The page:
- Second, it's very likely to go up. Why? China is growing rapidly, is a manufacturing powerhouse and is running an enormous trade surplus. Countries like that usually have very strong currencies. Think of the Japanese yen, or the old German Deutsche mark.
- The third reason for holding some money in yuan: What else are you going to do with it? Interest rates elsewhere are minimal, so you won't be missing out on much. According to Bankrate.com, the highest-yielding six-month certificate of deposit pays just 1.3%, before taxes. The dividend yield on the stock market is 1.7%. You can earn better yields from government bonds—the 10-year Treasury is paying 3.3%—but that's also subject to federal taxes, and you can put yourself at risk from inflation.
- The fourth argument for a yuan account: It makes you more diversified. That's the holy grail of investing. The yuan-dollar exchange rate probably has little, if any, correlation to any other asset in your portfolio. (As a bet against the dollar, it might have some correlation to gold.) The exchange rate between the renminbi and the dollar will follow its own path. This is unlikely to be dictated much, if at all, by developments in stocks or even bonds.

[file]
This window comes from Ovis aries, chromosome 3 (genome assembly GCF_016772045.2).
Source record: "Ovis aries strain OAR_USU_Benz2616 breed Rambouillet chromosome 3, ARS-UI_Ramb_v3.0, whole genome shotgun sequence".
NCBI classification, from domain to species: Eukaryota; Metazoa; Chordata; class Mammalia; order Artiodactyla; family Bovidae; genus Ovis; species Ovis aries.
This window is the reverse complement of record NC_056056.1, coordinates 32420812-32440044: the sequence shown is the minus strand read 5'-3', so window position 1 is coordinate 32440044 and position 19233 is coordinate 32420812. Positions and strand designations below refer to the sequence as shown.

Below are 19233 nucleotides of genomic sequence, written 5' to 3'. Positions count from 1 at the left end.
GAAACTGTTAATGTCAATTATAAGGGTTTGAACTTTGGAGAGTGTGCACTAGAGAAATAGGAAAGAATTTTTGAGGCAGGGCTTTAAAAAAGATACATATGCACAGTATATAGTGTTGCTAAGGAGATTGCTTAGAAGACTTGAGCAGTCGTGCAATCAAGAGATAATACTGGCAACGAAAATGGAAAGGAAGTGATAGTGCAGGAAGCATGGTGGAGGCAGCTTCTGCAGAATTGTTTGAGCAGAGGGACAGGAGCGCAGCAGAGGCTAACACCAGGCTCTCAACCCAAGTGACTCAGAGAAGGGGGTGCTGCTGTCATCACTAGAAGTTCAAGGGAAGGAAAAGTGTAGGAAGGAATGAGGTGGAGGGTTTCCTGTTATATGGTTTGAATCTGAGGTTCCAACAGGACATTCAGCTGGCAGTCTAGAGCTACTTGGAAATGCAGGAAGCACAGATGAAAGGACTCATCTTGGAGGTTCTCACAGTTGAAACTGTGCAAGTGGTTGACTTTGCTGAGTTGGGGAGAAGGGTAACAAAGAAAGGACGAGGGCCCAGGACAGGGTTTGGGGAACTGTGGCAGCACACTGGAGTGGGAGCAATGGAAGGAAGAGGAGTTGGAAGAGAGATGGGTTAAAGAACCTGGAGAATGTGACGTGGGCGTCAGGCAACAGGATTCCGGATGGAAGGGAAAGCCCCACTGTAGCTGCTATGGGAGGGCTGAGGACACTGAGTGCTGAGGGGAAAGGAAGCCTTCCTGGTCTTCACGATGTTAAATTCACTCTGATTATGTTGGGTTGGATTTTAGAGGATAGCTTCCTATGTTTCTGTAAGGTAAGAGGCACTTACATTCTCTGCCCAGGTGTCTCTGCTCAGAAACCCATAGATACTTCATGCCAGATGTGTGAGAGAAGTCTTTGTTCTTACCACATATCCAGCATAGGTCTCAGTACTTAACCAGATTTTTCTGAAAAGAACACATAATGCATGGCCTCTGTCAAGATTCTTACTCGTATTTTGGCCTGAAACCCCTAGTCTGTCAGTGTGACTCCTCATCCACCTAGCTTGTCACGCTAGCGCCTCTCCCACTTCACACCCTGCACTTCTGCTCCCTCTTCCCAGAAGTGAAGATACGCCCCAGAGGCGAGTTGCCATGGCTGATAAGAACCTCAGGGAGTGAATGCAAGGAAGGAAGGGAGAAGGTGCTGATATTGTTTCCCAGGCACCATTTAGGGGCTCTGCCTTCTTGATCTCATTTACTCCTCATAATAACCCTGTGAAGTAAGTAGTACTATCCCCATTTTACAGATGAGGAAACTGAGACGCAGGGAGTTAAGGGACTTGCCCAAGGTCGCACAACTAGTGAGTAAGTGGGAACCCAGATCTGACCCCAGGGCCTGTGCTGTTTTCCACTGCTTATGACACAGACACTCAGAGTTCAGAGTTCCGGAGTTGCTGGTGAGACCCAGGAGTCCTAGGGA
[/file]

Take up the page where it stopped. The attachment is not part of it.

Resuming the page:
- The fifth and final argument for holding Chinese currency: It may help you offset the costs of U.S. economic decline. Our share of the world economy, which was 24% a decade ago, is this year expected to sink below 20%—the lowest figure in modern times. We are running a current account deficit of 3.5% of gross domestic product. Our national debt has nearly tripled in a decade, and deficits stretch out as far as the eye can see. Will the greenback survive as the world's reserve currency? Why should it? The British pound didn't.
It's an excellent way of showing up American economic mismanagement--the Chinese indeed offer Americans a better bargain than their own easy money enthusiasts who've helped make the United States an economic cesspool and global laughingstock. If Hugo can do it, trillion dollar man Hu can too.